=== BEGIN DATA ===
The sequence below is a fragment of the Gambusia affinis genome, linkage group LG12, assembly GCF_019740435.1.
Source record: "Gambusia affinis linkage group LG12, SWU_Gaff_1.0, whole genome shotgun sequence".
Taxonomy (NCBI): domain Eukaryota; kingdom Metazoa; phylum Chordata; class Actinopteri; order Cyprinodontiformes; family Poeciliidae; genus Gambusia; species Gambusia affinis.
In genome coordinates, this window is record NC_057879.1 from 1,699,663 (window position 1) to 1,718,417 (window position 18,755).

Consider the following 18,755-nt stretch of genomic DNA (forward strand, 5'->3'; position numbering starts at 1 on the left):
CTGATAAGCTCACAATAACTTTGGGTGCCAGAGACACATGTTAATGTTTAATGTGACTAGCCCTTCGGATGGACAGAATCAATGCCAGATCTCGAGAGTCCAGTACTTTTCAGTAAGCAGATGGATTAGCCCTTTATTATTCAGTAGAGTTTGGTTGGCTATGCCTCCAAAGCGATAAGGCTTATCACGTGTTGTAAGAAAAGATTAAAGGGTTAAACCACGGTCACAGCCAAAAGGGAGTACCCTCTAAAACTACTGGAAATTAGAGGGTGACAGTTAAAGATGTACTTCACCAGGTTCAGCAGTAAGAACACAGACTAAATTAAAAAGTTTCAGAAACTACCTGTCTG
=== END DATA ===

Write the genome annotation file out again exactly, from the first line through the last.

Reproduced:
The sequence below is a fragment of the Gambusia affinis genome, linkage group LG12, assembly GCF_019740435.1.
Source record: "Gambusia affinis linkage group LG12, SWU_Gaff_1.0, whole genome shotgun sequence".
Taxonomy (NCBI): domain Eukaryota; kingdom Metazoa; phylum Chordata; class Actinopteri; order Cyprinodontiformes; family Poeciliidae; genus Gambusia; species Gambusia affinis.
In genome coordinates, this window is record NC_057879.1 from 1,699,663 (window position 1) to 1,718,417 (window position 18,755).

Consider the following 18,755-nt stretch of genomic DNA (forward strand, 5'->3'; position numbering starts at 1 on the left):
CTGATAAGCTCACAATAACTTTGGGTGCCAGAGACACATGTTAATGTTTAATGTGACTAGCCCTTCGGATGGACAGAATCAATGCCAGATCTCGAGAGTCCAGTACTTTTCAGTAAGCAGATGGATTAGCCCTTTATTATTCAGTAGAGTTTGGTTGGCTATGCCTCCAAAGCGATAAGGCTTATCACGTGTTGTAAGAAAAGATTAAAGGGTTAAACCACGGTCACAGCCAAAAGGGAGTACCCTCTAAAACTACTGGAAATTAGAGGGTGACAGTTAAAGATGTACTTCACCAGGTTCAGCAGTAAGAACACAGACTAAATTAAAAAGTTTCAGAAACTACCTGTCTG